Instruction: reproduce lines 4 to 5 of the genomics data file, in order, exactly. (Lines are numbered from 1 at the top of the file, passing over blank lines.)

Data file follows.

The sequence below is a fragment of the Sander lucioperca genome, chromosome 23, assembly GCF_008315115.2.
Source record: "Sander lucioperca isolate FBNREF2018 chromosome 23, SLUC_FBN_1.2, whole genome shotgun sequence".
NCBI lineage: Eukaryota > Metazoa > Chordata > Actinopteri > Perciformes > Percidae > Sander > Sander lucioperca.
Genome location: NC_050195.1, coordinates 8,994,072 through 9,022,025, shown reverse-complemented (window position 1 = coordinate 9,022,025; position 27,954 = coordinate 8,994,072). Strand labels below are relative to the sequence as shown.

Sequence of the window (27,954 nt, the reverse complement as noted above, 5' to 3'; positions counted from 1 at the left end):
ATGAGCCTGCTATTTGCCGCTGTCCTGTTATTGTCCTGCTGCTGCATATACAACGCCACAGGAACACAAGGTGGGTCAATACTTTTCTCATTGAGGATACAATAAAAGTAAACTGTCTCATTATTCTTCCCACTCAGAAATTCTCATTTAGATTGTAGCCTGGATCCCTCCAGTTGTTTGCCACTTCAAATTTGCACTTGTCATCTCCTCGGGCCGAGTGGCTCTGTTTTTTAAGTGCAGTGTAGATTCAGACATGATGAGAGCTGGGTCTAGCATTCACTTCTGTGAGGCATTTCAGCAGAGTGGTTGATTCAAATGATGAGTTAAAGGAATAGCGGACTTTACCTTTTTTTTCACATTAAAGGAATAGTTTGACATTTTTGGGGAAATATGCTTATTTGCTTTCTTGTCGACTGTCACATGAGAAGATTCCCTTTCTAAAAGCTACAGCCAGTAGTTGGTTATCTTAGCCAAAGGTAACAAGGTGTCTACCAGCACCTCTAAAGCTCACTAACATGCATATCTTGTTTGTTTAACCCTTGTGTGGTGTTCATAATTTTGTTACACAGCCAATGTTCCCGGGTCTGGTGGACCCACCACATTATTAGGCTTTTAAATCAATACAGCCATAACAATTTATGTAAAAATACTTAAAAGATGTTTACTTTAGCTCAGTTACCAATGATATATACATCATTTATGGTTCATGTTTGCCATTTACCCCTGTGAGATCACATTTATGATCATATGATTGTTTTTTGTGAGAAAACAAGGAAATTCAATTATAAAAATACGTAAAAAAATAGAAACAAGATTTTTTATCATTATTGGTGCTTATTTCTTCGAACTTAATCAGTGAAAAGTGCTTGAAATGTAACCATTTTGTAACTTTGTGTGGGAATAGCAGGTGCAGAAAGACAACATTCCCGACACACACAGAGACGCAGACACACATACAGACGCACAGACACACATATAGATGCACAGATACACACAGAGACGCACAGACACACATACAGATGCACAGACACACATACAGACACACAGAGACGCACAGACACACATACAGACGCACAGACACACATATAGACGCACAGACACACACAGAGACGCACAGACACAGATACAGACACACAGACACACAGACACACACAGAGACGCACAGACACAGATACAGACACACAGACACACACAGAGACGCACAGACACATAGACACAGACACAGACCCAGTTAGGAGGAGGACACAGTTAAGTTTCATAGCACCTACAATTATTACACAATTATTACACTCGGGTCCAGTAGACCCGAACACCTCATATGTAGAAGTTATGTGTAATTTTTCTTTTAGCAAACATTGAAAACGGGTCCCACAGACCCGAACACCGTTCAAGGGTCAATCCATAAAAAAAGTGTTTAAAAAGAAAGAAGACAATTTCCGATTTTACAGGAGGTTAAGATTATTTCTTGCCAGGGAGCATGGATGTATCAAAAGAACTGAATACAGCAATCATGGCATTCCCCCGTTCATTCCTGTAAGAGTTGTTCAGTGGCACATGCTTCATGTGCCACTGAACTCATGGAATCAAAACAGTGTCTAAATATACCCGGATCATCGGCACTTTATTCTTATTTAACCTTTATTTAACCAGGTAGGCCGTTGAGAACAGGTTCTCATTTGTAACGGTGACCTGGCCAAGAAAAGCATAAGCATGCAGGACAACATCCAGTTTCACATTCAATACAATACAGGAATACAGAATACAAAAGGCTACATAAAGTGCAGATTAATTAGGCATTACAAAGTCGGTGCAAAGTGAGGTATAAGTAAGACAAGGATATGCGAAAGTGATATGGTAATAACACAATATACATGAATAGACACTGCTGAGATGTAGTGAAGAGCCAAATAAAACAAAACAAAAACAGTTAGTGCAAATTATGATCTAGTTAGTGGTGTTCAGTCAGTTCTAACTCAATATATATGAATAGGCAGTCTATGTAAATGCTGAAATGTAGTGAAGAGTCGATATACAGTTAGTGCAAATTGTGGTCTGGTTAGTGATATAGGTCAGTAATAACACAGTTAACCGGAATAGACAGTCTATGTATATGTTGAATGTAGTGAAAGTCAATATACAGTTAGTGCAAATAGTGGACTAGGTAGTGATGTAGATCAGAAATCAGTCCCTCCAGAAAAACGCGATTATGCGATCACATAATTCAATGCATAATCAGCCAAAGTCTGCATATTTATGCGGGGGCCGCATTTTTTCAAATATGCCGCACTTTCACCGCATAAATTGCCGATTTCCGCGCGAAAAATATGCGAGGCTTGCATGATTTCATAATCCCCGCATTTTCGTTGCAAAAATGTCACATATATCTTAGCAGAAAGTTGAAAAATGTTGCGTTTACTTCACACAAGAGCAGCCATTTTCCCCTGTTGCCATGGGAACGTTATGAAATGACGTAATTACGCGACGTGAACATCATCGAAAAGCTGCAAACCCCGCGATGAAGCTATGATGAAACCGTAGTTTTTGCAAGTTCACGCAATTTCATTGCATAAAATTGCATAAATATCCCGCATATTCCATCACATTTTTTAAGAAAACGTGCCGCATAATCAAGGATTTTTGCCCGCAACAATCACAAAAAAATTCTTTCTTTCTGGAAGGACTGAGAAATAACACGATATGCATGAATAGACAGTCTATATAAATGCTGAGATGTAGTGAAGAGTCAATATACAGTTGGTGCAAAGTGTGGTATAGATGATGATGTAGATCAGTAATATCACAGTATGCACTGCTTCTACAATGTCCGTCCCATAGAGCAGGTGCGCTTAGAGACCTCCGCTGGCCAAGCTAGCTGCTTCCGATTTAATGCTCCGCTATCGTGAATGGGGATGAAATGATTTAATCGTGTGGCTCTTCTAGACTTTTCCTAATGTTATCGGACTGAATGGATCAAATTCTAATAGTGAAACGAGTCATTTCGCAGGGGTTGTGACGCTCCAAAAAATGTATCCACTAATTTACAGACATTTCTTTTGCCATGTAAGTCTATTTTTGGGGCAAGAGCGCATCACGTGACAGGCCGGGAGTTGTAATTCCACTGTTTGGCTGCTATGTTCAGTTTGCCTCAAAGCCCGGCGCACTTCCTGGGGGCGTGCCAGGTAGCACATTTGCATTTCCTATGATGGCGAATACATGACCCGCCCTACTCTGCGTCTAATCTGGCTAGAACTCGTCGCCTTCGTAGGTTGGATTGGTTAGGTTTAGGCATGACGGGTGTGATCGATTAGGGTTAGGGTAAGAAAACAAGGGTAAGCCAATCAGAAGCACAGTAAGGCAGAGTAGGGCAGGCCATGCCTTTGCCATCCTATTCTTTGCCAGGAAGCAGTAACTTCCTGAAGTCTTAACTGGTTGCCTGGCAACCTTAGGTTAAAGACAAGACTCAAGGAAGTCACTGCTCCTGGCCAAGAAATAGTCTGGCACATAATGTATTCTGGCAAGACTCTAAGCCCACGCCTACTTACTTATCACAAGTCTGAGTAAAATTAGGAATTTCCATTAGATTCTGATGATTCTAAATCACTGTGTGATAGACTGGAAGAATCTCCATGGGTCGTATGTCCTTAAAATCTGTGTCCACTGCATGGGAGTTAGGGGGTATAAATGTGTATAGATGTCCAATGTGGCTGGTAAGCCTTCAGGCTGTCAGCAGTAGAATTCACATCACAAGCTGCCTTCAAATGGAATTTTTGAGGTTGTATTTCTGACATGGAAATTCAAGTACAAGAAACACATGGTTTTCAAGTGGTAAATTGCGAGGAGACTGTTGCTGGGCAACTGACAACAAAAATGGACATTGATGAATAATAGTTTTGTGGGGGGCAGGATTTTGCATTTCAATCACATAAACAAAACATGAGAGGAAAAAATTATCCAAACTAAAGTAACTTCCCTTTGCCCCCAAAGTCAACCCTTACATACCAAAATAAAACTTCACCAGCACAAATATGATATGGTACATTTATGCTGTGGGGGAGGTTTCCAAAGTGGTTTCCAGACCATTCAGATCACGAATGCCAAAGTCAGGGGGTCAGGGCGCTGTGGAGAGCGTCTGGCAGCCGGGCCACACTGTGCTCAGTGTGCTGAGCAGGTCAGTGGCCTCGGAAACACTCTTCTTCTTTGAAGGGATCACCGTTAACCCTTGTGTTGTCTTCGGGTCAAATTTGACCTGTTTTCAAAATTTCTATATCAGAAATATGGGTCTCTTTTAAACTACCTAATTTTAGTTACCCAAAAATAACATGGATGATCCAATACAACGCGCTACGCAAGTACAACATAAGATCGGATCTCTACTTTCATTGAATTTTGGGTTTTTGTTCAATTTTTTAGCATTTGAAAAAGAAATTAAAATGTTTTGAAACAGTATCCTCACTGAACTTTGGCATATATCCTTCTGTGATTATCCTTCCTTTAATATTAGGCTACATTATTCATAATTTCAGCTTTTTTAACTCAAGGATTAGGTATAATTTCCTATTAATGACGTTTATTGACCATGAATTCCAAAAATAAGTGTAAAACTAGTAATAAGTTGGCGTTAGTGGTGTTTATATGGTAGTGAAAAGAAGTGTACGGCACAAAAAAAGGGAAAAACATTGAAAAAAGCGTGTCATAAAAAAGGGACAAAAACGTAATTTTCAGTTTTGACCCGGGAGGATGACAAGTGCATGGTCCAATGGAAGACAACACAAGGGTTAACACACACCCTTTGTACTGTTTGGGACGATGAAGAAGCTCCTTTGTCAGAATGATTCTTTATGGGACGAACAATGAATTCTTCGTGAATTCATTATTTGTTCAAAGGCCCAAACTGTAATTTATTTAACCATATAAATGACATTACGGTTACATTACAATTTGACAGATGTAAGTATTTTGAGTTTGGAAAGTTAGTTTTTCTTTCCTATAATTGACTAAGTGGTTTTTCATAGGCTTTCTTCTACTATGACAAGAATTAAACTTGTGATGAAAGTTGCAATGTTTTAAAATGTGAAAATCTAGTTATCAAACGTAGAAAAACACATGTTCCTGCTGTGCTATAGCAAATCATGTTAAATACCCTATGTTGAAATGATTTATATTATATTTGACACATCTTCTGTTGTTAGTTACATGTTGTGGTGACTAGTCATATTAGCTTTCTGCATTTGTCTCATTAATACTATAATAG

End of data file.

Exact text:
Genome location: NC_050195.1, coordinates 8,994,072 through 9,022,025, shown reverse-complemented (window position 1 = coordinate 9,022,025; position 27,954 = coordinate 8,994,072). Strand labels below are relative to the sequence as shown.

Sequence of the window (27,954 nt, the reverse complement as noted above, 5' to 3'; positions counted from 1 at the left end):